Old Fashioned Ham Salad is simple re-creation

This old-fashioned ham salad is great on saltine crackers, but it also works as a sandwich spread.

I must be getting nostalgic for the food memories of my past. I recently shared a recipe for a mall sandwich that I enjoyed in my teens, and this week's recipe is my re-creation of a simple ham salad I enjoyed in college.


During school holidays or between-semester visits my mother always had two things waiting for me in the refrigerator: Pimento cheese and ham salad. The spreads were freshly prepared at a favorite local supermarket.

This week I'm sharing the simple Old Fashioned Ham Salad. It comes close to the version I loved in college and it can be whipped up quickly with the help of a food processor.

I use Miracle Whip salad dressing in the salad because I remember the supermarket ham salad was just a tad sweet. I grew up in a Miracle Whip family, but if you're a Duke's or Hellman's family, substitute what you have on hand.

Some ham salad recipes include ingredients such as chopped hard-cooked eggs and celery, but I keep mine simple. Just four ingredients and the last one is a little sweet pickle relish.

I like to serve the ham salad on saltine crackers, but it also makes a great sandwich spread. I'm also including some of my other favorite salad-spread recipes that have appeared in this column.


1 16-ounce ham steak, bone and fat removed, cut into 1/2-inch pieces

1/2 cup Miracle Whip

1 tablespoon mustard

1/4 cup sweet pickle relish

Freshly ground black pepper, to taste

Place ham, Miracle Whip and mustard in a food processor fitted with the metal blade. Pulse until the ham is very finely diced. Scrape mixture into a medium bowl and fold in the pickle relish and mustard. Season to taste with pepper.

Spread on bread for ham salad sandwiches or serve with crackers.

Makes about 2 1/2 cups of ham salad.


12 ounces sharp cheddar cheese

3/4 cup reduced-fat mayonnaise

1 4-ounce jar sliced pimientos, undrained

3-4 dashes Tabasco sauce

1/2 teaspoon garlic salt

Shred the cheddar cheese and place in the bowl of a food processor fitted with a steel blade. Add the mayonnaise and pulse several times. Add the pimientos, Tabasco and garlic salt and pulse until combined. Scrape into a storage container and refrigerate until ready to serve.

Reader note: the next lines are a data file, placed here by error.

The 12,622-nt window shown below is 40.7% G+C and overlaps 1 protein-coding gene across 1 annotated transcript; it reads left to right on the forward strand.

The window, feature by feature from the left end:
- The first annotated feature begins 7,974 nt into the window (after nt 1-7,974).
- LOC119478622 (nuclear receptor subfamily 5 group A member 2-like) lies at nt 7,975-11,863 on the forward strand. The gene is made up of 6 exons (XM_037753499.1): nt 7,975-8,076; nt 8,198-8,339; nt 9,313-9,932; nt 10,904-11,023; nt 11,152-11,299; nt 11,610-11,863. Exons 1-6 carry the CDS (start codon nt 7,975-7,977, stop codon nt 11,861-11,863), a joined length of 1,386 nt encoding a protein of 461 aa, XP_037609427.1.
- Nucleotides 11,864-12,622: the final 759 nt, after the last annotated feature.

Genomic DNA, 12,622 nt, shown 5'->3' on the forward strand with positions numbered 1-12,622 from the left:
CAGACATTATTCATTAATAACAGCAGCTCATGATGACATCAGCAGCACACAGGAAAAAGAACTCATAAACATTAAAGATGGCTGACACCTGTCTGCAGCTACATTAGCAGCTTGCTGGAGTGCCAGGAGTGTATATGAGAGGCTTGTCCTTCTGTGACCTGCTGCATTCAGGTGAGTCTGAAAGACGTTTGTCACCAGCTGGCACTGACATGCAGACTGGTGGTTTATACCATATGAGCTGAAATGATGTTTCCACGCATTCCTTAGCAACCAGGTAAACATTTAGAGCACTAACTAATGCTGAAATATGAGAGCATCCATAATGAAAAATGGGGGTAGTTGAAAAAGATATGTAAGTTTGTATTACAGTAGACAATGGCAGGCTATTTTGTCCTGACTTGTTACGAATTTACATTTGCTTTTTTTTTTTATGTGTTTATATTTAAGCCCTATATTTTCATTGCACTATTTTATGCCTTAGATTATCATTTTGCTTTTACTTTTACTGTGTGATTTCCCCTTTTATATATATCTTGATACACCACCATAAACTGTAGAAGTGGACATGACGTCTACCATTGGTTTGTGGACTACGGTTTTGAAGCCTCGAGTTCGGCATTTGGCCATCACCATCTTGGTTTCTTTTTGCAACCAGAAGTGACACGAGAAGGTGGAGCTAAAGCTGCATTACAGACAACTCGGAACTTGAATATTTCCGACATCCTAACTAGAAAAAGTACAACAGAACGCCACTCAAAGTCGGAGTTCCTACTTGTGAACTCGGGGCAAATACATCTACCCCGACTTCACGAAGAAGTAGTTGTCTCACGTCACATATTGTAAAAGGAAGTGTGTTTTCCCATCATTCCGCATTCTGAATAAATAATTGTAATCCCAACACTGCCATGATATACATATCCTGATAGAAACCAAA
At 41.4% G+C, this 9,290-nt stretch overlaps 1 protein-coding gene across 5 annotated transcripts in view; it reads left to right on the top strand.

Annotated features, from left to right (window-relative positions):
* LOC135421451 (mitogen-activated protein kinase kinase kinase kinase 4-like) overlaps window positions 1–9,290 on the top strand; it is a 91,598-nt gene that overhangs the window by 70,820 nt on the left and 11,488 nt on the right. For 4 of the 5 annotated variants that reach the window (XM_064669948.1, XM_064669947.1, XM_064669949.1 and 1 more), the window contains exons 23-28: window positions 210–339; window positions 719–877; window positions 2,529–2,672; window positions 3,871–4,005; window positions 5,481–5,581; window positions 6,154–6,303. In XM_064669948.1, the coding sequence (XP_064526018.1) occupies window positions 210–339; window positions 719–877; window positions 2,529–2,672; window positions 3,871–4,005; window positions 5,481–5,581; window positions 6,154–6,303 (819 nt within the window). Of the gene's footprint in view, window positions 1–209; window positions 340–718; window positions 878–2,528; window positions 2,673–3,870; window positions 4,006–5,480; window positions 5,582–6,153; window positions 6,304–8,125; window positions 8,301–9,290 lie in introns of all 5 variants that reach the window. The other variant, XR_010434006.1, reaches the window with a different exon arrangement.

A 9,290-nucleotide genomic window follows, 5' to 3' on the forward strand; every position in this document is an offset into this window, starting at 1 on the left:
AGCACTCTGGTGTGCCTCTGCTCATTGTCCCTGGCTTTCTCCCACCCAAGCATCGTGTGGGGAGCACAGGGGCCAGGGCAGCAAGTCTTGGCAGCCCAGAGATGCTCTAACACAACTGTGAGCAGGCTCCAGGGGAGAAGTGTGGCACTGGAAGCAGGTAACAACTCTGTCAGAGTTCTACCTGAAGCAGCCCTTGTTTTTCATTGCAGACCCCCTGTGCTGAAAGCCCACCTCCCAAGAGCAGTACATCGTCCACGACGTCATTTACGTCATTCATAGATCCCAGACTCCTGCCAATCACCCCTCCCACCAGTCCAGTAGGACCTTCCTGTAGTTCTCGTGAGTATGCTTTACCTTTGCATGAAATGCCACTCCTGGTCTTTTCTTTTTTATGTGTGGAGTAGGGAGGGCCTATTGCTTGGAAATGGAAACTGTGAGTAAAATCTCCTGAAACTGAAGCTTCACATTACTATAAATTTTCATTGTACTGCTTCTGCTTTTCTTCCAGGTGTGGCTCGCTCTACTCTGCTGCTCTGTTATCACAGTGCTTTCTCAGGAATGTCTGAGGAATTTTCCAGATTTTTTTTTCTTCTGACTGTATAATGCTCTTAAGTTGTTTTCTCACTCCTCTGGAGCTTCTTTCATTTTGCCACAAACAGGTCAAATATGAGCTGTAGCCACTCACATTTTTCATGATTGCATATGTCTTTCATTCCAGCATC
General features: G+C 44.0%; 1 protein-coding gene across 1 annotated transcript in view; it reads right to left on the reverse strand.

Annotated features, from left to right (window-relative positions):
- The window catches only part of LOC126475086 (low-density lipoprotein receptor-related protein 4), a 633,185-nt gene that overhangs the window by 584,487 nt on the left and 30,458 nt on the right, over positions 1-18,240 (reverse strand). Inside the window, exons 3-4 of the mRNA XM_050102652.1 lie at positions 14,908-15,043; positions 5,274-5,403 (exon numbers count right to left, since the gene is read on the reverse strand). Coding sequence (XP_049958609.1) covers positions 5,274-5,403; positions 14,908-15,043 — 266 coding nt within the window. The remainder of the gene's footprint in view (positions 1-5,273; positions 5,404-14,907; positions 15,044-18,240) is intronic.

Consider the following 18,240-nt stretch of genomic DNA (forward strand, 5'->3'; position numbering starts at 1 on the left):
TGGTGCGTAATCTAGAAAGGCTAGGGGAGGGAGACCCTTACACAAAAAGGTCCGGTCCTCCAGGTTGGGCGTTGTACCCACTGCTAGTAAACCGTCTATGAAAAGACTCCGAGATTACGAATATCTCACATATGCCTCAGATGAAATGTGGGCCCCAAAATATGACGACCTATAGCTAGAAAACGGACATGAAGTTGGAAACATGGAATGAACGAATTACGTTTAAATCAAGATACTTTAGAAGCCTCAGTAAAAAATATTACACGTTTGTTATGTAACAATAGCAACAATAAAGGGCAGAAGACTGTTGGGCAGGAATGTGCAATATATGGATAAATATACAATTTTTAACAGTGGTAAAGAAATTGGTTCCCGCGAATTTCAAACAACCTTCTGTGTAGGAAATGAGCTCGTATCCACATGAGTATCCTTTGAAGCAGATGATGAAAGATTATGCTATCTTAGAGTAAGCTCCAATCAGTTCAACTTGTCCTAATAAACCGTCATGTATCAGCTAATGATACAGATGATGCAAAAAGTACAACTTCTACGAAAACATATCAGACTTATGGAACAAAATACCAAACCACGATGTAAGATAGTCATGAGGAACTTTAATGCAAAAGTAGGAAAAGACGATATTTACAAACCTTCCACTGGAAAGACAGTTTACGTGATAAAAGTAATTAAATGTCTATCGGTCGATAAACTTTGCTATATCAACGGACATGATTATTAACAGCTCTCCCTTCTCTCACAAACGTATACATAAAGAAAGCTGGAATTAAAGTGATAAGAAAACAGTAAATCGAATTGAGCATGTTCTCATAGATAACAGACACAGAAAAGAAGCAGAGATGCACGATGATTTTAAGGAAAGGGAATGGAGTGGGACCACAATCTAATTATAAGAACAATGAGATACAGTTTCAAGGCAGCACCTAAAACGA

Makes 3 1/2 cups.


2 cups cooked and cubed chicken breast meat

Salt and pepper

1/2 cup chopped pecans, optional

2 stalks celery, chopped

1/2 teaspoon dried tarragon

1/2 cup reduced-fat mayonnaise

1/2 cup reduced-fat sour cream

Season the chicken with salt and pepper to taste. Stir in the pecans, if desired, celery, tarragon, mayonnaise and sour cream. Refrigerate until ready to serve.

Makes about 3 cups of chicken salad.


8 hard-cooked eggs, peeled and very finely chopped

Salt and freshly ground black pepper, to taste

2 6-ounce cans tuna, drained well

1 6-ounce can crabmeat, drained well

3/4 cup reduced-fat mayonnaise

1/4 cup reduced-fat sour cream

1 teaspoon Dijon mustard

2 tablespoons cup sweet pickle relish, optional

Wheat crackers (to serve as an hors d'oeuvre) or whole grain bread, lettuce and tomato slices (to make sandwiches)

Place the eggs in a medium bowl. Season with a little salt and a good grinding of black pepper. Stir in all remaining ingredients (except the crackers or bread) in a bowl. Cover with plastic wrap and chill until ready to serve.

Makes about 3 cups.


2 pounds large shrimp, steamed, peeled and deveined, and chopped

2 ribs celery, very finely chopped

1/2 cup regular or reduced-fat mayonnaise

1/2 cup regular or reduced-fat sour cream

2 teaspoons fresh tarragon leaves, chopped, or 1 teaspoon dried tarragon leaves, crumbled

1 teaspoon Cajun seasoning

1 teaspoon Old Bay seasoning

Crackers, for serving

Combine all ingredients in a bowl. Cover with plastic wrap and chill until ready to serve. When ready to serve, place a lettuce leaf on each salad plate. Top with a scoop of the shrimp salad and serve with the crackers.

Makes 3-4 cups.

What's cooking?

We're looking for your best kitchen creation, whether it's a simple chili or an elaborate continental concoction. Our food writer, Karin Calloway, will re-create your dish, and we'll feature it on the Wednesday food page of The Augusta Chronicle.

Send your recipe and contact information to karin.calloway@comcast.net, or write to Recipe Favorites, Newsroom, The Augusta Chronicle, P.O. Box 1928, Augusta, GA 30903-1928.